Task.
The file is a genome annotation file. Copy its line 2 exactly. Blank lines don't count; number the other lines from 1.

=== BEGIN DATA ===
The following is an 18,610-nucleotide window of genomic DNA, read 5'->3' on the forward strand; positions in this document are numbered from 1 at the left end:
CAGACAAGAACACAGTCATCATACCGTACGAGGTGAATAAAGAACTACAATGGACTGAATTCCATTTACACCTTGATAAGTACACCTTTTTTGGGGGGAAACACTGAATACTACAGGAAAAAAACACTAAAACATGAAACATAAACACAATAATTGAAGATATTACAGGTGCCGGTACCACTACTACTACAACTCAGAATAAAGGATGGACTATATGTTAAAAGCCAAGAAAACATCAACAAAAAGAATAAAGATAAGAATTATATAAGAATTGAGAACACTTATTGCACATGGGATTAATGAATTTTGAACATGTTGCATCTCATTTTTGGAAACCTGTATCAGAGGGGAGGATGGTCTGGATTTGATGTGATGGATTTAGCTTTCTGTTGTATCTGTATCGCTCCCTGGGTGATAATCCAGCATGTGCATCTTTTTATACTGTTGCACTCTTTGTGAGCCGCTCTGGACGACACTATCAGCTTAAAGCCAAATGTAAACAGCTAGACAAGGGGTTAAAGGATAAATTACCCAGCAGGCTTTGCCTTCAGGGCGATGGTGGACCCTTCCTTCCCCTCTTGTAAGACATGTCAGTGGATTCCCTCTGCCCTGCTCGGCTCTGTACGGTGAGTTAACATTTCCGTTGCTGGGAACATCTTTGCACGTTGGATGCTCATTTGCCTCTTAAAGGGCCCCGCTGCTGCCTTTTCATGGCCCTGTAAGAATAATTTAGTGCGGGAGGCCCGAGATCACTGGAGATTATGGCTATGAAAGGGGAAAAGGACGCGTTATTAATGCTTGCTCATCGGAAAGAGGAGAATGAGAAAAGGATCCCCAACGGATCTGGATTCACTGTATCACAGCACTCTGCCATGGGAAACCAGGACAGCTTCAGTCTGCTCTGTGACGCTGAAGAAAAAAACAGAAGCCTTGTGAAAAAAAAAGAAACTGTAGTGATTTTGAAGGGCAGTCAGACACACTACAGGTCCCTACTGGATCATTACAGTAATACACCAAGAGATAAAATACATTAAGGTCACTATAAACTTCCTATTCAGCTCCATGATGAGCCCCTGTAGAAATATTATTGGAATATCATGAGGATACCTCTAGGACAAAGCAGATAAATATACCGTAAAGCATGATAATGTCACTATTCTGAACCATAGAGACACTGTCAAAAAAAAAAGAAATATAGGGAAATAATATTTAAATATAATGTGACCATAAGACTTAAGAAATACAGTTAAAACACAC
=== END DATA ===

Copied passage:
CAGACAAGAACACAGTCATCATACCGTACGAGGTGAATAAAGAACTACAATGGACTGAATTCCATTTACACCTTGATAAGTACACCTTTTTTGGGGGGAAACACTGAATACTACAGGAAAAAAACACTAAAACATGAAACATAAACACAATAATTGAAGATATTACAGGTGCCGGTACCACTACTACTACAACTCAGAATAAAGGATGGACTATATGTTAAAAGCCAAGAAAACATCAACAAAAAGAATAAAGATAAGAATTATATAAGAATTGAGAACACTTATTGCACATGGGATTAATGAATTTTGAACATGTTGCATCTCATTTTTGGAAACCTGTATCAGAGGGGAGGATGGTCTGGATTTGATGTGATGGATTTAGCTTTCTGTTGTATCTGTATCGCTCCCTGGGTGATAATCCAGCATGTGCATCTTTTTATACTGTTGCACTCTTTGTGAGCCGCTCTGGACGACACTATCAGCTTAAAGCCAAATGTAAACAGCTAGACAAGGGGTTAAAGGATAAATTACCCAGCAGGCTTTGCCTTCAGGGCGATGGTGGACCCTTCCTTCCCCTCTTGTAAGACATGTCAGTGGATTCCCTCTGCCCTGCTCGGCTCTGTACGGTGAGTTAACATTTCCGTTGCTGGGAACATCTTTGCACGTTGGATGCTCATTTGCCTCTTAAAGGGCCCCGCTGCTGCCTTTTCATGGCCCTGTAAGAATAATTTAGTGCGGGAGGCCCGAGATCACTGGAGATTATGGCTATGAAAGGGGAAAAGGACGCGTTATTAATGCTTGCTCATCGGAAAGAGGAGAATGAGAAAAGGATCCCCAACGGATCTGGATTCACTGTATCACAGCACTCTGCCATGGGAAACCAGGACAGCTTCAGTCTGCTCTGTGACGCTGAAGAAAAAAACAGAAGCCTTGTGAAAAAAAAAGAAACTGTAGTGATTTTGAAGGGCAGTCAGACACACTACAGGTCCCTACTGGATCATTACAGTAATACACCAAGAGATAAAATACATTAAGGTCACTATAAACTTCCTATTCAGCTCCATGATGAGCCCCTGTAGAAATATTATTGGAATATCATGAGGATACCTCTAGGACAAAGCAGATAAATATACCGTAAAGCATGATAATGTCACTATTCTGAACCATAGAGACACTGTCAAAAAAAAAAGAAATATAGGGAAATAATATTTAAATATAATGTGACCATAAGACTTAAGAAATACAGTTAAAACACAC